I am having a new kitchen which will mean that the radiator in the
kitchen will have to be moved. As there isn't a good place to relocate
it too I would like to install a plinth heater fed from the central
heating system. The easiest connection for this would be to pipe back
about 1.5 metres then into a stud wall where I could connect it onto
another radiator the other side of the wall, feed to feed and return to
return. My questions are is this feasible? or do I have to install pipe
upstairs back to the main feed and return pipes. Also is it OK just to
blank off the pipes in the wall af the radiator beinf removed? The pipes
at the radiators are 8mm.
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Do bear in mind that the fans in these can be quite noisy if the room
is otherwise quiet.
It *may* be feasible to do this.
There's no problem with blanking off the old feed and return pipes.
It *may* be OK to connect to the back of the other radiator. The
catch is in the total flow available through the pipes from the main
feed and return. When 8mm pipe is used it is typical to connect
all radiators manifolds, but not always.
The issue is that 8mm pipe is only capable of delivering the flow
required to transfer about 1500W of heat at typical pipe lengths in a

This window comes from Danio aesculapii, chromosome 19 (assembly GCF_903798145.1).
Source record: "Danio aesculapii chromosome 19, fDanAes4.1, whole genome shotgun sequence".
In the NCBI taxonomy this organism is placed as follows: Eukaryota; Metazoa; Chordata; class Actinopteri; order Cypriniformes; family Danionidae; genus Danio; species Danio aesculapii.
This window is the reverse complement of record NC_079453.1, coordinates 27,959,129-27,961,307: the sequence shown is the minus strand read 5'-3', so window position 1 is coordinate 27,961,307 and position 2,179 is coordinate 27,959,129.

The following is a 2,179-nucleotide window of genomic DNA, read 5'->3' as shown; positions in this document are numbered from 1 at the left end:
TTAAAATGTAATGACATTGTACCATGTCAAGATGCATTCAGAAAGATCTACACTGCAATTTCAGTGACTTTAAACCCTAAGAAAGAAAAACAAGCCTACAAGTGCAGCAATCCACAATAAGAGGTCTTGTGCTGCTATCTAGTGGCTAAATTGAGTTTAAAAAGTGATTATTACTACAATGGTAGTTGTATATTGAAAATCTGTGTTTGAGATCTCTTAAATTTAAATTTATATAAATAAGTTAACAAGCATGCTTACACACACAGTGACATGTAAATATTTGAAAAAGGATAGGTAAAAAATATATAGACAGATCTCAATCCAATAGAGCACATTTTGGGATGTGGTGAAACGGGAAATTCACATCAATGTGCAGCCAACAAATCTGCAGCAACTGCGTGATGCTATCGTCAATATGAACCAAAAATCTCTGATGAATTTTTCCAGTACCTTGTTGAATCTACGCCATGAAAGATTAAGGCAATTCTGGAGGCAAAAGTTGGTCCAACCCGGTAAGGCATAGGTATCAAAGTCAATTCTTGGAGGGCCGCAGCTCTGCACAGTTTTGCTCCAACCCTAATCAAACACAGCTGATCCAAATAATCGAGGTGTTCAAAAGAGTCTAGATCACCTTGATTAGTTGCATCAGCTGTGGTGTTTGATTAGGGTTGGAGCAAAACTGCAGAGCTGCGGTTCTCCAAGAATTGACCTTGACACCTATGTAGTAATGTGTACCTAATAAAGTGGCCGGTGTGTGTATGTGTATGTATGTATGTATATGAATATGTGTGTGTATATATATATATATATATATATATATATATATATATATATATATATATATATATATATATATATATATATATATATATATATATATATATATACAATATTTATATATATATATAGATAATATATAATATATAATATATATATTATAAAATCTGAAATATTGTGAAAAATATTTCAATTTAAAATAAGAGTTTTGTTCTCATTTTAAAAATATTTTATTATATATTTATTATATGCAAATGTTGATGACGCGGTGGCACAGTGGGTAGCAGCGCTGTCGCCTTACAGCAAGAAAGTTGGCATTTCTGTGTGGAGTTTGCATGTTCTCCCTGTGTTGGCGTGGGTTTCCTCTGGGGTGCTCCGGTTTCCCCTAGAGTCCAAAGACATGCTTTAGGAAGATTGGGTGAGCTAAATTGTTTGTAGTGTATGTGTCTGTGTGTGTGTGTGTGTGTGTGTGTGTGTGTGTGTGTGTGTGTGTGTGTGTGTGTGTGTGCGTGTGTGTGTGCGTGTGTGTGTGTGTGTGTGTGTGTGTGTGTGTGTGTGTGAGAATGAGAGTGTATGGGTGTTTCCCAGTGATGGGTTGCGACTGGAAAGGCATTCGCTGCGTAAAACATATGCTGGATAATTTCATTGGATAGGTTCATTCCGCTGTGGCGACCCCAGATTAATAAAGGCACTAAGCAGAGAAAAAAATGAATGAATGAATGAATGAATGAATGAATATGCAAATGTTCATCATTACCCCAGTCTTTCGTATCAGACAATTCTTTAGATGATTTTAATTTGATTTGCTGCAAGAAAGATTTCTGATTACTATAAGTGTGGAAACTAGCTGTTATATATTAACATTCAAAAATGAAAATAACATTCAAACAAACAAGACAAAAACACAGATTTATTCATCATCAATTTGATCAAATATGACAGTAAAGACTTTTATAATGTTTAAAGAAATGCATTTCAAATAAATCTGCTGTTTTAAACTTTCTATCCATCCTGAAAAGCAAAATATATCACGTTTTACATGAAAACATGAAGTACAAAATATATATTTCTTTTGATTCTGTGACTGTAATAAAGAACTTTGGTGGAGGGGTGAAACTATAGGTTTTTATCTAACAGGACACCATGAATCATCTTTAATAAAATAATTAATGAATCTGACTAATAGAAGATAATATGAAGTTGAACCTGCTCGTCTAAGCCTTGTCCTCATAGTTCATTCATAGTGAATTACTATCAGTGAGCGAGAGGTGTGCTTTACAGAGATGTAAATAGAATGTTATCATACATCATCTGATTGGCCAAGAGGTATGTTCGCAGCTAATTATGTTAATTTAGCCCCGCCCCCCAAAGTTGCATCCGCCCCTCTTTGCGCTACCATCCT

house. If the system was designed properly, then the radiator(s)
should have capacities below this - or more to the point, the
radiators should be sized to compensate the heat loss from the room in
the coldest weather (standard is -3 outside) and the pipes sized
adequately to cover that.
The rub here comes in that there's a fair chance that if the radiator
already there is in a living room or dining room then it may already
be at or close to 1500W. Adding another heat emitter to the same
pipework would then result in both devices giving out heat at a level
that is too little.
You can check this by measuring the radiator in the other room and
then trying to identify the manufacturer and model - or something
pretty close. Watch out for whether it has one or two panels and
fins on either, neither or both. This affects the output a lot. The
manufacturer's data sheets have tables of outputs for each radiator
size. On a standard UK boiler, the water temperature is lower (82
degrees) than that used when testing radiators; so take the figure
from the table and multiply by 0.89 to get the actual typical heat
output. Make a note of that.
Now do the same for the existing kitchen radiator. Assuming that
the room is currently heated adequately, this will indicate the heat
that you will require from the fan heater. Generally these plinth
heaters are 1500 to 2000W but if the real requirement is less, they
can be run at lower fan speed or the water flow can be reduced.
If the sum of the heat requirement of the 2 radiators is less than
1500W, then you could go ahead and connect the fan heater as
described. If it's much over (e.g. more than 1800 to 2000W total)
then you will need to run separate pipes.
Is there a convenient way that you could extend and hide the existing
pipes? 8mm copper is very easy to work with.......
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